It’s hard to imagine that in our tech-fueled, digitally connected age, there might be those who have no knowledge of how to use computers. But for people in emerging economies and Third World countries or for the completist curious about every aspect of computers, a sourcebook on information and communications technology might be helpful.
Bright Siaw Afriyie, an information technology analyst from Ghana who was educated in Canada and the U.S., offers in this first volume (a second is available) an exhaustive textbook on every aspect of computers, from an introduction to ICT concepts and parts of a computer to all aspects of hardware and software, ending with the HTML language of web pages. The book, designed as a classroom text for high school or first-year college students, could also be useful for lifelong learners.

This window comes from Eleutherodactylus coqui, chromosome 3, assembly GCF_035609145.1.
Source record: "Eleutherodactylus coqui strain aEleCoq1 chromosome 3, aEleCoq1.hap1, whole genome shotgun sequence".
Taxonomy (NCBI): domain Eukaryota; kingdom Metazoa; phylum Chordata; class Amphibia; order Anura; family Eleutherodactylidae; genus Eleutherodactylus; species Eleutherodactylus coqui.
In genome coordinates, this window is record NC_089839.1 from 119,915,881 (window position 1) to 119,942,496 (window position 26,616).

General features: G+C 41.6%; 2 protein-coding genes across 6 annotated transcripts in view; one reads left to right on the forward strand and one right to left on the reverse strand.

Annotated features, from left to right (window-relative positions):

One drawback of the large scope is the juxtaposition of brain-numbing technical concepts and jargon alongside basic information that most readers would consider second nature. It’s not that Afriyie is a difficult author; he writes for a high school-level reader. But in one chapter you might be grappling with “Synchronous Graphics Random Access Memory SGRAM and AGP, VRAM” and in another skimming over how to use a mouse.
Another issue is that technology evolves so fast that a textbook like this might already seem outdated. For instance, social media, which is changing the ways people communicate, gets no mention.
Finally, the book is inconsistent: The text is clean and clear (an editor is credited in the acknowledgements), but the introductory pages and Afriyie’s biography seem tacked on and not thoroughly edited.
This is an interesting book if you’re a serious student of computers and technology. But unless you’re planning on a career in ICT like the author or it’s required reading for a class), it may be too much information for most readers to process.
Also available as an ebook.